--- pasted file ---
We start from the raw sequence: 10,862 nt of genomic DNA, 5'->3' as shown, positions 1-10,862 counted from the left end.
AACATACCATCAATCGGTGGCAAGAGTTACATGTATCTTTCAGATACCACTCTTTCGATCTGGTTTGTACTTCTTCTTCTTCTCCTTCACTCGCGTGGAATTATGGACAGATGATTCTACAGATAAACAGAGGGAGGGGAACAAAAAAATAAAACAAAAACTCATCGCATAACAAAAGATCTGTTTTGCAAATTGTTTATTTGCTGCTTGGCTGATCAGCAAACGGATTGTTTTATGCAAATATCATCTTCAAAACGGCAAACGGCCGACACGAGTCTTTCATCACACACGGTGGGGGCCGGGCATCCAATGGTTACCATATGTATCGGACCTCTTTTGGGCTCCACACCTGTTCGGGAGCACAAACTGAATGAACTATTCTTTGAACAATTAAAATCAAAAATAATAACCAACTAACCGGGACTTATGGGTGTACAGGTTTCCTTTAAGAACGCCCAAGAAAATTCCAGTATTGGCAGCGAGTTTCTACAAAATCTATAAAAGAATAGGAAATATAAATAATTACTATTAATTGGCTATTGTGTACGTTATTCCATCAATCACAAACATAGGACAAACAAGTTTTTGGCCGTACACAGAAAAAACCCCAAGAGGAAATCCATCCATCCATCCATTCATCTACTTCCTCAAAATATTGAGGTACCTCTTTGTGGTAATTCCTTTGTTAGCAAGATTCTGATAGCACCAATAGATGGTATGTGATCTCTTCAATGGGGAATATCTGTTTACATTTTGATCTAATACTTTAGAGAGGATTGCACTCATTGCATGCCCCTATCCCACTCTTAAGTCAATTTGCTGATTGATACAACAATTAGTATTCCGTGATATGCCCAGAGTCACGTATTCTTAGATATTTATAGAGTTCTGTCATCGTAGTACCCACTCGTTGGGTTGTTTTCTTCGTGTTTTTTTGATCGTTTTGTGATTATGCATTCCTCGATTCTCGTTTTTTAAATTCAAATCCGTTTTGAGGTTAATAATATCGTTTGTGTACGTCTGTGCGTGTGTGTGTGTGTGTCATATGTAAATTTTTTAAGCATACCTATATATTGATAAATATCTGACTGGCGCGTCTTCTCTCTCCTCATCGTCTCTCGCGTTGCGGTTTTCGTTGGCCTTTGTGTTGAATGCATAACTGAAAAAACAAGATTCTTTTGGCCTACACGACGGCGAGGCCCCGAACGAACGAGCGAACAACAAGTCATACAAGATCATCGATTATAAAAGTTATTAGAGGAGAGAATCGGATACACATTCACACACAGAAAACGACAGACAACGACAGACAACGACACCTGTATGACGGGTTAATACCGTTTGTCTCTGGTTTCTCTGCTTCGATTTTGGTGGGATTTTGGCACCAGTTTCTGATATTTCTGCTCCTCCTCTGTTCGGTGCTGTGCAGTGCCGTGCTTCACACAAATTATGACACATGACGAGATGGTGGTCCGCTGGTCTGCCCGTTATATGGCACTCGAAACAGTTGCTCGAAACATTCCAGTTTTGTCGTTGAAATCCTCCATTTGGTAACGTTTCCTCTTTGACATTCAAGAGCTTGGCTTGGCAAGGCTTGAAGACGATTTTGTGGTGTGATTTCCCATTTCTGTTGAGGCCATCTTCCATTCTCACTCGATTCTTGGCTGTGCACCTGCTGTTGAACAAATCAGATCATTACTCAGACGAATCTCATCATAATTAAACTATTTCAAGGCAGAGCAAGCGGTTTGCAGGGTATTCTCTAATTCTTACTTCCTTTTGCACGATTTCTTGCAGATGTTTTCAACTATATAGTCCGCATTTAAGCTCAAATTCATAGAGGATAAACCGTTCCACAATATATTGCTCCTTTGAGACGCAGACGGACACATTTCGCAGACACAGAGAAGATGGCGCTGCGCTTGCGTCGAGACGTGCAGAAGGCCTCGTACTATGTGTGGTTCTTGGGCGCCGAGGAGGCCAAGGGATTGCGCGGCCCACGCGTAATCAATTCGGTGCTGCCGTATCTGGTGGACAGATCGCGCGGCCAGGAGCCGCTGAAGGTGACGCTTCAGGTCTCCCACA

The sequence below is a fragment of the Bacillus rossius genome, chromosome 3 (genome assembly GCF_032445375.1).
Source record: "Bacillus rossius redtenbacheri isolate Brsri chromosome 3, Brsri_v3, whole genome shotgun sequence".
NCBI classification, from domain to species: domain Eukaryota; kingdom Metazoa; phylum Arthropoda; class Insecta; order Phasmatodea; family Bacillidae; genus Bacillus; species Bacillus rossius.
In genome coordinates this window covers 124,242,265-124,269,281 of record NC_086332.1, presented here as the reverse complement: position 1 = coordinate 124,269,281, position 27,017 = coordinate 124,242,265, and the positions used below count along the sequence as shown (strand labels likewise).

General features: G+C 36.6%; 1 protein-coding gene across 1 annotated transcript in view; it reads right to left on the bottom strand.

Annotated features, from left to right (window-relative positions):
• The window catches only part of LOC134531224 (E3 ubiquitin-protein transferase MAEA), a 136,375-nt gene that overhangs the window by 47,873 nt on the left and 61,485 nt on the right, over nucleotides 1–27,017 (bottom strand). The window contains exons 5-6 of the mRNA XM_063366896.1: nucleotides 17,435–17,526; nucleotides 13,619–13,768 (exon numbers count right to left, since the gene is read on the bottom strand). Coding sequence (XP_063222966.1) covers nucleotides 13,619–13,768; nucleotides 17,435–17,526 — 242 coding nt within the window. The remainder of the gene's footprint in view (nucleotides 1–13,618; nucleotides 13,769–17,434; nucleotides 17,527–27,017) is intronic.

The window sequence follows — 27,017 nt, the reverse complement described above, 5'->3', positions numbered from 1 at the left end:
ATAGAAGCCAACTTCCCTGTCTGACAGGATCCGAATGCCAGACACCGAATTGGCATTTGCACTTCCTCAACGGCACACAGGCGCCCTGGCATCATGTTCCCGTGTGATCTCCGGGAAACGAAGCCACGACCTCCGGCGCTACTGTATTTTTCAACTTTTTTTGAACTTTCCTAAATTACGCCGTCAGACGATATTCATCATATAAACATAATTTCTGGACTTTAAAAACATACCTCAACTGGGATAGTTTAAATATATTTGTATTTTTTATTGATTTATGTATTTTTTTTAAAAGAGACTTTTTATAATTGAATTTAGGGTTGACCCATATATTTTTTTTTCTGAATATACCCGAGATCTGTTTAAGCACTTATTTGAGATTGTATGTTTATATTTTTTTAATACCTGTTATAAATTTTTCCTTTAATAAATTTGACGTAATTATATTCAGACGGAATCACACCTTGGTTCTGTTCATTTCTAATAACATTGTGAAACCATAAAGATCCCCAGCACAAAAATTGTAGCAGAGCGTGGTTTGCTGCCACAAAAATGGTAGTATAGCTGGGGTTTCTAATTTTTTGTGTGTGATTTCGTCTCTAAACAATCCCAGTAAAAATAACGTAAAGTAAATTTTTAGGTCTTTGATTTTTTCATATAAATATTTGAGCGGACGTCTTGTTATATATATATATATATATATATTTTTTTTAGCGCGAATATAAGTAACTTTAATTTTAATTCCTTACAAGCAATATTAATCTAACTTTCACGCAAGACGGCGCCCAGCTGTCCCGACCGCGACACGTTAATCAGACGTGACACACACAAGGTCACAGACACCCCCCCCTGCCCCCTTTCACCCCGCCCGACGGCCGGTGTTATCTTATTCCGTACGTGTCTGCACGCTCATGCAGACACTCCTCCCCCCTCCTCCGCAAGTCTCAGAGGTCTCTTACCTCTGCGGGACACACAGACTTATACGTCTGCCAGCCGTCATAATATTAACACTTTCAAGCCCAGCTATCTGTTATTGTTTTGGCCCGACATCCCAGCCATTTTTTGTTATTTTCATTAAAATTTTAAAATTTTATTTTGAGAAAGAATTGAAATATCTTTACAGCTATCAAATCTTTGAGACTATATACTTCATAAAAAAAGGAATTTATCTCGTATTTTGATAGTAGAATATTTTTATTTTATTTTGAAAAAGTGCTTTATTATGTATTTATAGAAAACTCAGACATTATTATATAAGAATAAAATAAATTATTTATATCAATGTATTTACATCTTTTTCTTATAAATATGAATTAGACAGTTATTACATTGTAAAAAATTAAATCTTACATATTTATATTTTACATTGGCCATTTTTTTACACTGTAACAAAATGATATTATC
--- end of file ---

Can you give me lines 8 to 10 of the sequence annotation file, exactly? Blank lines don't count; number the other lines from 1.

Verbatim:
Annotated features, from left to right (window-relative positions):
• The window catches only part of LOC134531224 (E3 ubiquitin-protein transferase MAEA), a 136,375-nt gene that overhangs the window by 47,873 nt on the left and 61,485 nt on the right, over nucleotides 1–27,017 (bottom strand). The window contains exons 5-6 of the mRNA XM_063366896.1: nucleotides 17,435–17,526; nucleotides 13,619–13,768 (exon numbers count right to left, since the gene is read on the bottom strand). Coding sequence (XP_063222966.1) covers nucleotides 13,619–13,768; nucleotides 17,435–17,526 — 242 coding nt within the window. The remainder of the gene's footprint in view (nucleotides 1–13,618; nucleotides 13,769–17,434; nucleotides 17,527–27,017) is intronic.

The window sequence follows — 27,017 nt, the reverse complement described above, 5'->3', positions numbered from 1 at the left end: